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Ravgen Sues Natera Over Cell-Free DNA Genetic Testing Patents

NEW YORK – Noninvasive prenatal diagnostics firm Ravgen has sued Natera for alleged infringement of two of its patents around cell-free DNA testing for genetic disorders.

In its complaint, filed on Monday in the US District Court for the Western District of Texas Waco Division, the Columbia, Maryland-based company claimed that Natera infringes its US Patents No. 7,727,720 and 7,332,277, both titled "Methods for detection of genetic disorders."

The patents were issued in 2010 and 2008, respectively, and list Ravinder Dhallan, Ravgen's founder, chairman, and CEO, as the sole inventor. They cover methods that prevent cell lysis in a sample, which increases the fraction of cell-free DNA that can be analyzed.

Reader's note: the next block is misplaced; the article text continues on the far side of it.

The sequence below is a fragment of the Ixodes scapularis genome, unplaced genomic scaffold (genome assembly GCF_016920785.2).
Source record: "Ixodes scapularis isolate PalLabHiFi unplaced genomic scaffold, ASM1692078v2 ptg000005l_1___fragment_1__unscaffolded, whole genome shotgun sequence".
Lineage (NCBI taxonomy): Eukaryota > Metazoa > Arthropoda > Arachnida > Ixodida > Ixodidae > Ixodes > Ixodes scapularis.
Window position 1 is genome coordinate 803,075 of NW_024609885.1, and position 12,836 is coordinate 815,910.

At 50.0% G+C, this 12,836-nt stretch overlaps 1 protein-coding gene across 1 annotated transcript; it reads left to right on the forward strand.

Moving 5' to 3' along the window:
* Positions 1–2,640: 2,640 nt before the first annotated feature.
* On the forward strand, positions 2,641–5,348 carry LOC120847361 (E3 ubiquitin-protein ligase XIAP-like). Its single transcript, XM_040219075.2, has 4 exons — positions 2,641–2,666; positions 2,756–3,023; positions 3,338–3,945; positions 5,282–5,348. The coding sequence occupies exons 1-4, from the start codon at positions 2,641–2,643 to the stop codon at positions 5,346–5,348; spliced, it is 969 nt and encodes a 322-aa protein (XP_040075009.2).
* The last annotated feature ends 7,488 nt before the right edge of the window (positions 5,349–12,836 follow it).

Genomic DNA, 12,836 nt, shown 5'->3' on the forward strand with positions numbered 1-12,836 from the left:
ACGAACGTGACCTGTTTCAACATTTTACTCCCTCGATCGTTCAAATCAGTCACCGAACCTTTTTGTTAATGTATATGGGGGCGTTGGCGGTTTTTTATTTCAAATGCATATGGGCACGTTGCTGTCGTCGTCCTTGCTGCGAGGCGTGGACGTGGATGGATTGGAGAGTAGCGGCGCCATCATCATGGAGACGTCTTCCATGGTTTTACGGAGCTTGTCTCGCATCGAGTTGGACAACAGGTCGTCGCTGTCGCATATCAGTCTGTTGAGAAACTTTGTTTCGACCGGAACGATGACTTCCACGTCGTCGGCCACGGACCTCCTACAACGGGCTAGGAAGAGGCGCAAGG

Ravgen claims that Natera's Panorama and Vistara noninvasive prenatal genetic tests, its Signatera circulating tumor DNA test, and its Prospera cell-free DNA transplant rejection test infringe the two patents.

According to the complaint, in 2015 Natera expressed an interest in licensing or acquiring Ravgen's patent portfolio, which includes five other patents, but ultimately did not. Ravgen said it sent a letter to Natera on May 15 of this year requesting a meeting to discuss a potential license, to which Natera did not respond.

Ravgen asked the court for a jury trial and to declare that Natera has willfully infringed its patents. It also asked for damages for past and ongoing infringement, attorney costs, and either a permanent injunction or a compulsory ongoing licensing fee.

In a statement, a Natera spokesperson said that "we are confident that we will prevail in this suit, should it proceed. We do not expect it to disrupt our operations in any way."

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